Tax-efficient donations – for a good cause

Earlier this month, at a ceremony held at the Scottish Parliament, six
individuals including business tycoon and Kwik-Fit founder Sir Tom Farmer, the
Aga Khan and representatives of the Hewlett and Packard families, received the
Carnegie Medal of Philanthropy in recognition of the huge amounts of money they
have donated to good causes.

Medals are presented every two years by the Carnegie Trust to philanthropists
and their families who have dedicated their private wealth to public good.

The fact that this year’s ceremony marked the first held outside the US is
more than a mere coincidence. The Carnegie UK Trust, one of 20 Carnegie
foundations and institutes worldwide, has already commissioned a consultative
study aimed at increasing the impact of what it describes as ‘progressive
philanthropy’ in Britain, as part of a programme of action it intends to launch
next year.

There have also been suggestions that the trust may attempt to address a
perceived shortfall in charitable donations with a centre for philanthropic
giving based in Scotland.

The move certainly comes as no surprise to those disappointed that the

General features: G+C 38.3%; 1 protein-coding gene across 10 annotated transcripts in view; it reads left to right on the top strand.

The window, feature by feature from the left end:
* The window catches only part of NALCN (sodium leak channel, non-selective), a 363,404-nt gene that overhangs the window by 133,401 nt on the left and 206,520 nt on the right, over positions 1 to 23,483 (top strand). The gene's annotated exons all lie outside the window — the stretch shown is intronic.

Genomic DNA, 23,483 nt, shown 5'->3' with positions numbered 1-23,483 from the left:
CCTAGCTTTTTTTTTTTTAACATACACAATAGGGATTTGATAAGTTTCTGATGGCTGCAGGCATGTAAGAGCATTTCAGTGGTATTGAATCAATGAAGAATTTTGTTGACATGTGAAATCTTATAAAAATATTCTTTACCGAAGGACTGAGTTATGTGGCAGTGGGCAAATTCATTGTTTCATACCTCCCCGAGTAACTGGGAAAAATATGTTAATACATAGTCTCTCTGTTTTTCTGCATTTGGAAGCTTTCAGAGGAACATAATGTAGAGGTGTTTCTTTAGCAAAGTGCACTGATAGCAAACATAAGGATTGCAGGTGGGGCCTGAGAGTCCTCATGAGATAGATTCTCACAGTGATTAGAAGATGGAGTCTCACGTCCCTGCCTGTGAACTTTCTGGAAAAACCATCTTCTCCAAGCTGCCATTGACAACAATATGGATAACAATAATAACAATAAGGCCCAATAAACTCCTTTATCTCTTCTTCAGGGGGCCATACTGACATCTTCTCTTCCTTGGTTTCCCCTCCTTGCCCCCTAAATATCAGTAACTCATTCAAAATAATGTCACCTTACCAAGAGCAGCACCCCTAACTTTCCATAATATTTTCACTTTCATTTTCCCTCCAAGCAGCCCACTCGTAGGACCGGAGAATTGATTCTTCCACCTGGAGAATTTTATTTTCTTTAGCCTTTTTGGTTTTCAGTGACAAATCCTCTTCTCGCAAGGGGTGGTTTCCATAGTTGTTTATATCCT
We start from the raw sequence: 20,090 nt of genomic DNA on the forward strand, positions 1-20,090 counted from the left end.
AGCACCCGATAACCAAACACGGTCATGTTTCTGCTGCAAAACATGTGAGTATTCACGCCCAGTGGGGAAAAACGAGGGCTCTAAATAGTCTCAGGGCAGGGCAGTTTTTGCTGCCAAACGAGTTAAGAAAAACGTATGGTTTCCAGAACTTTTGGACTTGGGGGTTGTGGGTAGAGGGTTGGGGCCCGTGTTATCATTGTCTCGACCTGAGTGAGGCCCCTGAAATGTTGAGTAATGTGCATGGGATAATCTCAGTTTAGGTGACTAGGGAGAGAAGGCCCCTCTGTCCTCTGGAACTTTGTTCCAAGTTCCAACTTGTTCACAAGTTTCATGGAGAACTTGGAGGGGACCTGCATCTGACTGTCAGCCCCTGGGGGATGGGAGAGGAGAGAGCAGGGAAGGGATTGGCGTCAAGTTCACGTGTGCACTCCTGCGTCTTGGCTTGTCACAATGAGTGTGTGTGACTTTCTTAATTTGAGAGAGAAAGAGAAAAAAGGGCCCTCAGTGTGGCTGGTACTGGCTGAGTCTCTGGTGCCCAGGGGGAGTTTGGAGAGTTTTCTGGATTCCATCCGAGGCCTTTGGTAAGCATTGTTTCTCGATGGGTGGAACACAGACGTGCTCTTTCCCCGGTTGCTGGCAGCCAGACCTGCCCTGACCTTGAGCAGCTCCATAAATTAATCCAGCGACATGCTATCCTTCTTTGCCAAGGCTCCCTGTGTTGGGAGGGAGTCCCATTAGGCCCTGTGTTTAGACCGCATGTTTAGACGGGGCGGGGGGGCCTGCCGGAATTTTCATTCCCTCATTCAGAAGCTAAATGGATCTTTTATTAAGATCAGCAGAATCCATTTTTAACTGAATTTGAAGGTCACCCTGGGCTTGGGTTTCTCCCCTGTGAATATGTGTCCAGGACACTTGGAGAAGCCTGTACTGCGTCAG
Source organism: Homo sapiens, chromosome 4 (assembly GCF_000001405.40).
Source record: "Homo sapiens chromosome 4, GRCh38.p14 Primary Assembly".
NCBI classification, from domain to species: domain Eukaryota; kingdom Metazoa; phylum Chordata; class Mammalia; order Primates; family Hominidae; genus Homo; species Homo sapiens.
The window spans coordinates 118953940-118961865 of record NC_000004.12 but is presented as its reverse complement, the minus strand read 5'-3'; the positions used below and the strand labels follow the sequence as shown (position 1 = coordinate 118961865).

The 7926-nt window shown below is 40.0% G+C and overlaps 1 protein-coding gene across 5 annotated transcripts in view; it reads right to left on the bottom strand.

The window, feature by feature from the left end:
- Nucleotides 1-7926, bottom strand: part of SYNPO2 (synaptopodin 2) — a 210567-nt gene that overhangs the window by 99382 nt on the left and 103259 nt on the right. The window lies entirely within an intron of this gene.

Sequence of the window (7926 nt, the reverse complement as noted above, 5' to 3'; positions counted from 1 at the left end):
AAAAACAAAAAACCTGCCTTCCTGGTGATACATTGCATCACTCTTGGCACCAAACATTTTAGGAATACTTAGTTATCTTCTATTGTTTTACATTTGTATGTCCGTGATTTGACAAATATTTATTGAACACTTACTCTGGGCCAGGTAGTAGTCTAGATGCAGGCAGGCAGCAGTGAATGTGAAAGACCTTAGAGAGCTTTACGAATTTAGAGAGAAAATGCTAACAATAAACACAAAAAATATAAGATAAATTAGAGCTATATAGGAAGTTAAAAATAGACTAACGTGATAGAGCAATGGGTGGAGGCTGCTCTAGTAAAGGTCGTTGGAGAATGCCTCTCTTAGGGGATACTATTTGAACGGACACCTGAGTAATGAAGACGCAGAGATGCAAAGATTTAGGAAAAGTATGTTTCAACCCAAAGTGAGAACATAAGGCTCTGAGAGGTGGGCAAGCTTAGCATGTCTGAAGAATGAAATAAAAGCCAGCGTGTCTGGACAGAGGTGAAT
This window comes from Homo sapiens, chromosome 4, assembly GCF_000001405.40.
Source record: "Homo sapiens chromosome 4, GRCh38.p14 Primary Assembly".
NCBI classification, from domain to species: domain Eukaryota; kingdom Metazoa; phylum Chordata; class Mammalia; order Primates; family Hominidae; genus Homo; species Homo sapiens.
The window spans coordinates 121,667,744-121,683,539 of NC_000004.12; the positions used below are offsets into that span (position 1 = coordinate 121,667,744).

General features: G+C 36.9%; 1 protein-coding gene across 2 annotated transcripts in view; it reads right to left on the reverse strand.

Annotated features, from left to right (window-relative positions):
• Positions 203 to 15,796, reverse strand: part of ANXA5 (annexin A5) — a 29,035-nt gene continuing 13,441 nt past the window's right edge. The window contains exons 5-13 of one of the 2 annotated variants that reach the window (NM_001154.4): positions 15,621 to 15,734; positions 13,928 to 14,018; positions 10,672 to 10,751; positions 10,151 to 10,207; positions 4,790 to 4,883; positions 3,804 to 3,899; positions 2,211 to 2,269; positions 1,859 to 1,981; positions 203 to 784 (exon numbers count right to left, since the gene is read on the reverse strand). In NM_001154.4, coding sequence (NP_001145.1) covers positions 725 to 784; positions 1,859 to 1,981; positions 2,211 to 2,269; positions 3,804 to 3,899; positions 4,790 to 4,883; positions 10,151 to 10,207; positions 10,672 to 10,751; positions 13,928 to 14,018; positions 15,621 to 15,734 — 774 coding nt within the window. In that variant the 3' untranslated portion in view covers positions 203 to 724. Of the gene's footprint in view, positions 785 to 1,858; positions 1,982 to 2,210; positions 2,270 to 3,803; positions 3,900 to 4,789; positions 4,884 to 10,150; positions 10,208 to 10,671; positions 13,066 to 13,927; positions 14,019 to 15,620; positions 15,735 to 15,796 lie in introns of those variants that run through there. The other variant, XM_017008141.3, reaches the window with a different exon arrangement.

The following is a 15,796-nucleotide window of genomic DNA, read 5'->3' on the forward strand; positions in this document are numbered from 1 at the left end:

gesture of giving is not more widely appreciated on this side of the Atlantic.
One such critic is Hilary Browne-Wilkinson, director of the Institute for
Philanthropy, which was founded in 2000 to promote philanthropy in the UK and
encourage everyone who can afford it to make regular, tax-effective gifts to

She believes the introduction of a model prevalent in the US, which allows
individuals to donate money to charity and at the same time earn an income from
the donation, could be the way to boost UK charities’ coffers.

‘The institute was set up in 2000 by a group of lawyers working on tax,’
Browne-Wilkinson explains. ‘If you look at something like Gift Aid, the charity
gets basic rate tax back, but not the donor – so that takes away the
psychological impact for them. It doesn’t feel like a tax break.’

Slowly but surely, the landscape for charitable donations in the UK is
changing as Britons devote more and more time to ‘giving something back’, and
yet the amount individuals donate to charity still falls woefully short of other
Western nations.

The percentage of individual giving to GDP is more than double in the US
compared to the UK – in the US, $183.7bn (£104.6bn) was donated in 2002, 1.75%
of GDP compared to £7.3bn, or 0.76% of GDP in the UK.

‘In the US, what made a big difference was the ability to give to charity
through a charitable trust and get immediate tax relief, but also retain an
interest in the trust. It’s a way to give money but keep an income for

These trusts, or lifetime legacies, as the Institute for Philanthropy prefers
to call them, represented donations worth $150bn in the US in 2003.
Browne-Wilkinson and her team are lobbying the Treasury to introduce a similar
concept in the UK.

In a nutshell, the idea is to allow individuals to put non-cash assets such
as investments, property, shares and even works of art, into charitable trusts,